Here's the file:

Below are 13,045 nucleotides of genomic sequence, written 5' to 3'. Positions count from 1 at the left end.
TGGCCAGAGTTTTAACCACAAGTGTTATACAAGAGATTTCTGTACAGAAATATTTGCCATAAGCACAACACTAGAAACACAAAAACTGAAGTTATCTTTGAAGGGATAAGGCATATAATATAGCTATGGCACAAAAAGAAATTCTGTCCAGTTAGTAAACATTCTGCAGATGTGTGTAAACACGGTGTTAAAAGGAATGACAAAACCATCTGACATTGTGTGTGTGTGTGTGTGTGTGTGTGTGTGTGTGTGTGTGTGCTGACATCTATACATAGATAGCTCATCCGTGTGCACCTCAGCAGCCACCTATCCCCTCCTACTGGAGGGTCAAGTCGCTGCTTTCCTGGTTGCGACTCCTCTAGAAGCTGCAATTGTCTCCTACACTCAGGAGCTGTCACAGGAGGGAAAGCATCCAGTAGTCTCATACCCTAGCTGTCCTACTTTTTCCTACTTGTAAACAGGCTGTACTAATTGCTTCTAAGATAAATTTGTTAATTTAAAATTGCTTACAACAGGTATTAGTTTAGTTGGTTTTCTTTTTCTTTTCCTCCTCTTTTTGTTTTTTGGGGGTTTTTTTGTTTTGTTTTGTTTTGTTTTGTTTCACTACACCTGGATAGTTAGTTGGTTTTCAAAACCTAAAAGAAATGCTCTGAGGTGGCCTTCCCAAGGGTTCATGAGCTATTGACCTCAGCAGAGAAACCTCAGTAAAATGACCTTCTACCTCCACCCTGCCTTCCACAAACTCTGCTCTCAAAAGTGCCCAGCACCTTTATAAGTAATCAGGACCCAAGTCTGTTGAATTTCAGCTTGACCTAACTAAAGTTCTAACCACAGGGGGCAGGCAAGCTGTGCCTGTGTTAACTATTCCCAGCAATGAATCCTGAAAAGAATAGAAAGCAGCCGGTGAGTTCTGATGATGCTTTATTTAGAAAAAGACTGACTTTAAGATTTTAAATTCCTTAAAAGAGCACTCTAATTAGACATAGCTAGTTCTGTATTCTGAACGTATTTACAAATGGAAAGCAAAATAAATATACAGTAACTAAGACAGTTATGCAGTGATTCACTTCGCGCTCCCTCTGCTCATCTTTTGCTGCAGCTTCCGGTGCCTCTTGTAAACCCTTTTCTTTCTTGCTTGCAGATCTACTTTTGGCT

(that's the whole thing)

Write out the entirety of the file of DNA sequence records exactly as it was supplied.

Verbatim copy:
Below are 13,045 nucleotides of genomic sequence, written 5' to 3'. Positions count from 1 at the left end.
TGGCCAGAGTTTTAACCACAAGTGTTATACAAGAGATTTCTGTACAGAAATATTTGCCATAAGCACAACACTAGAAACACAAAAACTGAAGTTATCTTTGAAGGGATAAGGCATATAATATAGCTATGGCACAAAAAGAAATTCTGTCCAGTTAGTAAACATTCTGCAGATGTGTGTAAACACGGTGTTAAAAGGAATGACAAAACCATCTGACATTGTGTGTGTGTGTGTGTGTGTGTGTGTGTGTGTGTGTGTGTGCTGACATCTATACATAGATAGCTCATCCGTGTGCACCTCAGCAGCCACCTATCCCCTCCTACTGGAGGGTCAAGTCGCTGCTTTCCTGGTTGCGACTCCTCTAGAAGCTGCAATTGTCTCCTACACTCAGGAGCTGTCACAGGAGGGAAAGCATCCAGTAGTCTCATACCCTAGCTGTCCTACTTTTTCCTACTTGTAAACAGGCTGTACTAATTGCTTCTAAGATAAATTTGTTAATTTAAAATTGCTTACAACAGGTATTAGTTTAGTTGGTTTTCTTTTTCTTTTCCTCCTCTTTTTGTTTTTTGGGGGTTTTTTTGTTTTGTTTTGTTTTGTTTTGTTTCACTACACCTGGATAGTTAGTTGGTTTTCAAAACCTAAAAGAAATGCTCTGAGGTGGCCTTCCCAAGGGTTCATGAGCTATTGACCTCAGCAGAGAAACCTCAGTAAAATGACCTTCTACCTCCACCCTGCCTTCCACAAACTCTGCTCTCAAAAGTGCCCAGCACCTTTATAAGTAATCAGGACCCAAGTCTGTTGAATTTCAGCTTGACCTAACTAAAGTTCTAACCACAGGGGGCAGGCAAGCTGTGCCTGTGTTAACTATTCCCAGCAATGAATCCTGAAAAGAATAGAAAGCAGCCGGTGAGTTCTGATGATGCTTTATTTAGAAAAAGACTGACTTTAAGATTTTAAATTCCTTAAAAGAGCACTCTAATTAGACATAGCTAGTTCTGTATTCTGAACGTATTTACAAATGGAAAGCAAAATAAATATACAGTAACTAAGACAGTTATGCAGTGATTCACTTCGCGCTCCCTCTGCTCATCTTTTGCTGCAGCTTCCGGTGCCTCTTGTAAACCCTTTTCTTTCTTGCTTGCAGATCTACTTTTGGCT